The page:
The new coronavirus is moving quickly around the world. Since December, when it was first identified in Wuhan, China, the virus has spread to more than 150 countries. More than 690,000 cases have been confirmed through Mar. 30, though the true number is surely higher, and over 33,000 people have died. The virus known as SARS-CoV-2 is straining healthcare systems in the hardest-hit regions, and threatens to do the same elsewhere as the infection total grows.
Dozens of drugmakers have started work on vaccines to protect against the virus or medicines to treat COVID-19, the illness it causes. Hundreds of studies are underway in search of an effective treatment, testing mostly repurposed HIV or influenza drugs. Yet it will likely be many months or even years, if at all, before one designed specifically for SARS-CoV-2 becomes available. Current treatment consists of supportive care.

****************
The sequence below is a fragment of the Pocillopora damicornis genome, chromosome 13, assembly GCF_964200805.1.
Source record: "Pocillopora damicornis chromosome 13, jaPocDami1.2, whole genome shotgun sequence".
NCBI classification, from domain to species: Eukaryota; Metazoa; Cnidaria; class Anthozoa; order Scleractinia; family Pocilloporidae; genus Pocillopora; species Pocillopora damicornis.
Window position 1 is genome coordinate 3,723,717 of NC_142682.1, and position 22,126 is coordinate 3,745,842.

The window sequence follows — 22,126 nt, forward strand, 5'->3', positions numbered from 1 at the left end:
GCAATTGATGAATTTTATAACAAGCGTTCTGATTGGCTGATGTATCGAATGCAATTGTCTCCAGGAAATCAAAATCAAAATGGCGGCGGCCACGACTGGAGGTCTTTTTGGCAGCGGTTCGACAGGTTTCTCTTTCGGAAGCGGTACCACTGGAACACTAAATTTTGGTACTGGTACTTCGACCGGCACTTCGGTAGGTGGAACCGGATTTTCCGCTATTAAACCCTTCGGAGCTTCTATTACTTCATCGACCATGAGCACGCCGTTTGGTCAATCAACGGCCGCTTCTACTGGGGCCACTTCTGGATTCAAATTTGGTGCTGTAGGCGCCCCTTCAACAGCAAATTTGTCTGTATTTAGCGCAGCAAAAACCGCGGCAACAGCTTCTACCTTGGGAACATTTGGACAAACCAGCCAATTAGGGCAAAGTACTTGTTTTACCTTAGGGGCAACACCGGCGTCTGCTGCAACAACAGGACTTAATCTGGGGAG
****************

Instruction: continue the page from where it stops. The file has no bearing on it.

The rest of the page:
For the biopharma industry, the virus is disrupting business on a broad scale. Many companies source chemicals or pharmaceutical ingredients from China, creating a significant supply chain challenge. The epidemic's impact on clinical trials, meanwhile, is widening, causing delays to enrollment or postponements to studies of treatments for other diseases.
Drugmakers themselves aren't immune to the outbreak, as evidenced by the dozens of employees at Biogen who tested positive for the virus following a late February conference. Most have mandated that employees who can work from home now must.
Below, BioPharma Dive compiled a roundup of our coronavirus coverage so far. There are many unanswered questions, and the drug industry's response is just beginning. We will update the roundup each day.